EAGLE COUNTY, Colorado - With a nice coat of flame-smothering snow on the ground, February will feature more fireworks displays than the Vail Valley has seen in some time.
Nature was cruel last summer. Gripped in a drought, virtually every Fourth of July fireworks show in the state was canceled. Towns that hold those displays soldiered on with fireworks-free celebrations, but it wasn't the same.
Paul Zoch is the point man for most fireworks shows in the valley. An employee of the Park Hyatt Beaver Creek by day, Zoch moonlights as a pyrotechnic specialist for Western Enterprises, one of the country's biggest fireworks companies.
Zoch and his crews were shut out last summer, but a chance to set off Avon's full fireworks show, originally set for July of last year, has him excited.
"The whole crew's excited," Zoch said.
That excitement starts Saturday, when a pair of short shows of four minutes or so will light up Vail and Beaver Creek. Those shows are sponsored by the Vail Valley Foundation, and will start the "official" two-year countdown clock to the 2015 World Alpine Ski Championships. The 2013 championship event also starts Monday at Schladming, Austria.
"It's kind of a reminder that we're next, we're in the gates," Vail Valley Foundation Vice President of Communications John Dakin said.
The start time - 7 p.m. - coincides with the start of the festivities on Feb. 2, 2015.
Zoch will have a couple of crews small crews - just three or four strong - at the Saturday shows. But those shows will be a little different. Because the show at Vail will be fired over Vail Mountain, the crew will be able to hand-fire the fireworks. It's not as precise as using an electronic firing board, but it's quicker to set up, he said.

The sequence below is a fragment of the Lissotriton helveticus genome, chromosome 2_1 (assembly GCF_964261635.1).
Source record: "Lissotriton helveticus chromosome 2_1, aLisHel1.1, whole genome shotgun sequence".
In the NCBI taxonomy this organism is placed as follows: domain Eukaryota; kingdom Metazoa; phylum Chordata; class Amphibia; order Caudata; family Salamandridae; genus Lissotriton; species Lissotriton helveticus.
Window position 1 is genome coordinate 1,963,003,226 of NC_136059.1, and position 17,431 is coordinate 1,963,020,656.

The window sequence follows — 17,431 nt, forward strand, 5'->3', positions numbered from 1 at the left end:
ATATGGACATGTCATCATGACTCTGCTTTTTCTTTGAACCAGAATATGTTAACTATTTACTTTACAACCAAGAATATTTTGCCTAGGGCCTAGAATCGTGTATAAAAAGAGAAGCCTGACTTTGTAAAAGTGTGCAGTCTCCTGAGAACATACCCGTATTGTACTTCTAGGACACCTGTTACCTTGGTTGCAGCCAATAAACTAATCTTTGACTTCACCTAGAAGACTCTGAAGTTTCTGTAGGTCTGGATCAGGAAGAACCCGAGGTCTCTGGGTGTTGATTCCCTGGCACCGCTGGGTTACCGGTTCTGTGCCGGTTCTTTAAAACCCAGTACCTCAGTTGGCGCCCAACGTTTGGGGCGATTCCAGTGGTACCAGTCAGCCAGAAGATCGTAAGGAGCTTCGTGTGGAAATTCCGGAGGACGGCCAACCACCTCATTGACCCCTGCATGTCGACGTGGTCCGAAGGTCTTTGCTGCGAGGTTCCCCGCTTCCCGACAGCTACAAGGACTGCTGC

That crew of 12 to 14 people will start work next month to set up a winter version of Avon's Salute to the USA show, set to run Feb. 17 at Nottingham Park. The show will be the headline event at Avon's first "Fire and Ice" celebration, which will feature ice sculpting, vendors and live music.
The show, set for the Sunday of the three-day President's Day weekend, is intended to perhaps keep people in the valley another night. And the weekend date was chosen, in part, due to its patriotic theme. But the town is also holding its big show because it made financial sense.
When the Avon Town Council was pondering the fate of the show last summer, council members learned that there was a sizable "restocking" fee to return the already-purchased fireworks. That's how the idea for Fire and Ice was born.
While the show will be the same one planned for last summer, including a simulcast of patriotic music broadcast on KZYR radio, the work will be a little different. Zoch said there are a few complications working in the cold.
"You have to wire up shells with your bare fingers, so that can be more time-consuming," Zoch said. There's also the need to make sure that everything is kept dry. Perhaps more important is the fact that batteries don't work at peak efficiency in cold weather, so Zoch and his crew make sure everything is fully charged, so it will supply the needed spark to the shells. That can require keeping electronic equipment in warm garages almost until showtime.
Still, the February shows aren't Zoch's crew's first go-'round with winter shows. And, he said, the Saturday and President's Day shows will provide good practice for 2015, when much bigger audiences will be watching.